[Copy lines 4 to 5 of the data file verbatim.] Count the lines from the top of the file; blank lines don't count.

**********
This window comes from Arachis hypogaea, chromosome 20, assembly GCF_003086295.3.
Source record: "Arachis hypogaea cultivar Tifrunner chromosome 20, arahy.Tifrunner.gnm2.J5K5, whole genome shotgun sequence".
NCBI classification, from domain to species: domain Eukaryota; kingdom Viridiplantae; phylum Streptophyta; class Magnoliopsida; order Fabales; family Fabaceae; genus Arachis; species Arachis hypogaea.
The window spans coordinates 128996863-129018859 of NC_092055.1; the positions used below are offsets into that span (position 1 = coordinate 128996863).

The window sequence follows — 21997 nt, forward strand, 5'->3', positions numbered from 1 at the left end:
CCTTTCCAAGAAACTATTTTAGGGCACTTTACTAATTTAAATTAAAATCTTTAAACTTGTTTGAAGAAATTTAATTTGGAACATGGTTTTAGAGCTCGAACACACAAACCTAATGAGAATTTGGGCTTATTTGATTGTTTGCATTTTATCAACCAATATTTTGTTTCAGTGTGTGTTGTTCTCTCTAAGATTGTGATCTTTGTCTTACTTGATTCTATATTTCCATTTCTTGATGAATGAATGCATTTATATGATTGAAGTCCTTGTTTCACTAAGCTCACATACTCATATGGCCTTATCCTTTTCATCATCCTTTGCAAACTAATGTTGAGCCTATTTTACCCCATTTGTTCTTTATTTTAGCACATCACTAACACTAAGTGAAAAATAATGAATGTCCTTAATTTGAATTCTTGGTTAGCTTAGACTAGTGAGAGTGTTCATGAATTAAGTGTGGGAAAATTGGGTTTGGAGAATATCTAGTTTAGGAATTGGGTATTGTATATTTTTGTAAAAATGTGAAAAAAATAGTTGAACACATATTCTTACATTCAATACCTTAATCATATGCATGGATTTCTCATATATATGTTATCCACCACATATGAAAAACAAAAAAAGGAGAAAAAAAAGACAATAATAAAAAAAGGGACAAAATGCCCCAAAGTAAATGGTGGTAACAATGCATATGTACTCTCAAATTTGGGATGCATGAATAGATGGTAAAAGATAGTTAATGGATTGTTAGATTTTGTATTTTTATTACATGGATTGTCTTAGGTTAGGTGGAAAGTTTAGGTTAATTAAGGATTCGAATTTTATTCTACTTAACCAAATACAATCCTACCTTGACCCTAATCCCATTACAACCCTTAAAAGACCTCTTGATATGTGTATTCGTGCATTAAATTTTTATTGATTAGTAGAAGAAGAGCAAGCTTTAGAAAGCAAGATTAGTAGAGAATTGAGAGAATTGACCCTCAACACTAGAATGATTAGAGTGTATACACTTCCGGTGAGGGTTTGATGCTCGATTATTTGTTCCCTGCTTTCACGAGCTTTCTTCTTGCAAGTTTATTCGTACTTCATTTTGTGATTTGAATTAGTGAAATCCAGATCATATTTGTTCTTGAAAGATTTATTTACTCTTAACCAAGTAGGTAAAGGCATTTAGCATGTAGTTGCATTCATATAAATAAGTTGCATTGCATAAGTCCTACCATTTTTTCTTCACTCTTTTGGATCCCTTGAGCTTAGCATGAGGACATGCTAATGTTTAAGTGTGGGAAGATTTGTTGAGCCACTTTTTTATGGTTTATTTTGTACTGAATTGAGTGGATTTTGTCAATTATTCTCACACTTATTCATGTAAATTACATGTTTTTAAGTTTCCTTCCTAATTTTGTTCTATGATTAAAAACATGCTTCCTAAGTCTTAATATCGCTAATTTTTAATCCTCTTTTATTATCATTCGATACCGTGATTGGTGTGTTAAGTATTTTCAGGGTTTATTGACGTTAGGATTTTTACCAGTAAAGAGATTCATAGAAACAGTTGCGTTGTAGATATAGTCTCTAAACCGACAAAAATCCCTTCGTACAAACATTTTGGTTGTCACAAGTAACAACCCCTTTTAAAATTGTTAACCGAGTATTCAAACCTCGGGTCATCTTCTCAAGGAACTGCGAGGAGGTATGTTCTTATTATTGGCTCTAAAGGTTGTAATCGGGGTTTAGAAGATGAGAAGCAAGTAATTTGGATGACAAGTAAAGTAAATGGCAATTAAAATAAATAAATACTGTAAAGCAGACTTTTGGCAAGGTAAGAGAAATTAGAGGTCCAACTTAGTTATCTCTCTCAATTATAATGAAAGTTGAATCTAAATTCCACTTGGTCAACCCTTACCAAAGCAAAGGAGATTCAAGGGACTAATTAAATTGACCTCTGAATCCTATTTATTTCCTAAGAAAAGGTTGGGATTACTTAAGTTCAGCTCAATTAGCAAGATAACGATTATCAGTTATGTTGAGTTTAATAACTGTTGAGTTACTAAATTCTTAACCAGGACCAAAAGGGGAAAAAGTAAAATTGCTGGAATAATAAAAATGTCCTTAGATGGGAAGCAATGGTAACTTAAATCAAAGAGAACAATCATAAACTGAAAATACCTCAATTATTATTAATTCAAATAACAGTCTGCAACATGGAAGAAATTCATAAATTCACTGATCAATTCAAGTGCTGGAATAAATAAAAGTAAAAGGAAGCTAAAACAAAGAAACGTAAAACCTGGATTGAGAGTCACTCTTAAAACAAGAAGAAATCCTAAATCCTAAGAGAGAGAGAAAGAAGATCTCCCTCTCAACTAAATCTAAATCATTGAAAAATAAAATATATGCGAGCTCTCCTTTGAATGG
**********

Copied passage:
The window spans coordinates 128996863-129018859 of NC_092055.1; the positions used below are offsets into that span (position 1 = coordinate 128996863).

The window sequence follows — 21997 nt, forward strand, 5'->3', positions numbered from 1 at the left end: